The Baroness #1: “The Ecstasy Connection” by Paul Kenyon (Donald Moffitt). I normally enjoy a "good" spy novel, but this one was more sleaze than spy fiction. There is an ecstasy drug showing up in America, and the CIA, FBI, and all the other government intelligence agencies want to know where it’s coming from. They contact the mysterious “Key”, the only known contact to the top-secret agent code-named “Coin”, requesting the end of the supply and supplier, as well as the formula. “Key” (John Farnsworth), contacts the beautiful Baroness Penelope St. John-Orisini, model, millionaire, and international playgirl. She brings her well-trained team in: Dan Wharton, ex Green Beret, Tom Sumo, the Japanese electronics whiz, Joe Skytop, the Cherokee unarmed combat expert and ex Greet Beret. Also on the team are Paul & Yvette, black models: Paul is into explosives while Yvette is a costume and disguise expert. Other team members from Penny’s modeling agency, International Models, Inc., are Eric, Fionee, and Inga. When they aren’t modeling, they are fighting terrorists and bad guys around the world.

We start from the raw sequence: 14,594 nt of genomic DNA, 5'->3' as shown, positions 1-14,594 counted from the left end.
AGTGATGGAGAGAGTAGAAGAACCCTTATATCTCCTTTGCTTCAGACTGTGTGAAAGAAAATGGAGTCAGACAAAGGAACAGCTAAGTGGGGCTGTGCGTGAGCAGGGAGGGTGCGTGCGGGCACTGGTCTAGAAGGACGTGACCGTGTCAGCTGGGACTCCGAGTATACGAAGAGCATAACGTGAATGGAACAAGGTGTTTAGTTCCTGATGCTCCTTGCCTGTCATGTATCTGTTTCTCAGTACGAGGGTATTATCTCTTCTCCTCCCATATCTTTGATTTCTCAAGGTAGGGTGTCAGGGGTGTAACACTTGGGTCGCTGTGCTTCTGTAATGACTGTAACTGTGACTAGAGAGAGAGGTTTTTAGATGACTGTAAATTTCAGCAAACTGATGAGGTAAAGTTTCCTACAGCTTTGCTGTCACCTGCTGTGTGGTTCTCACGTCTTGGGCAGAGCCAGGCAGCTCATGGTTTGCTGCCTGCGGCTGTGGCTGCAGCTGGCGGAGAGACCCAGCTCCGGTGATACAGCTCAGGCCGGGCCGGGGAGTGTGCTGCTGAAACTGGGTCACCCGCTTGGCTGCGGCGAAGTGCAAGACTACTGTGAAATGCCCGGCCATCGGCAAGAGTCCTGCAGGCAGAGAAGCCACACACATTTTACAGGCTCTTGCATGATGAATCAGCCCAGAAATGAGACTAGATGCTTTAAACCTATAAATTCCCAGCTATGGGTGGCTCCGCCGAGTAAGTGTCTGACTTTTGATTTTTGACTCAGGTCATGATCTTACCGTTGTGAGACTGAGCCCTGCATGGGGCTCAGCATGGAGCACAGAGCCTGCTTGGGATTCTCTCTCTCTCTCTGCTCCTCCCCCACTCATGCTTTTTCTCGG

Although this is listed as issue #1, it was actually written after the second published story, as reference is constantly made to that case. Mr. Sim, a grossly fat man in Hong Kong runs drugs from China to the rest of the world. He is also experimenting with drugs and the brain. Discovering what drugs do to certain areas of the brain, to bring pain or pleasure. He’s found the ecstasy drug that can make a person do one thing, and never want anything else, whether it is food, drink, starvation, or sex. The first hundred pages is little more than drugs and sex, and can be left out of the book for my part, except The Baroness does have her agents do some investigative work, which many authors fail to do. The real story kicks in with the second half of the book when they travel to Hong Kong, where the real action is. Unfortunately, this series appears to be little more than soft porn, as the pace is slowed every few pages by descriptive sex scenes only of interest to boys in their puberty. The author was supposedly a science fiction writer, and you can see this in the many gadgets and science in the story. If the porn had been left out, it could have been a good spy novel. In fact, it appears to be patterned after Modesty Blaise and other female spies. I give the book a 3-Star rating for the action, but really debated a lesser rating due to the extreme use of sex and drugs that were not needed to tell a good story – at least to adults.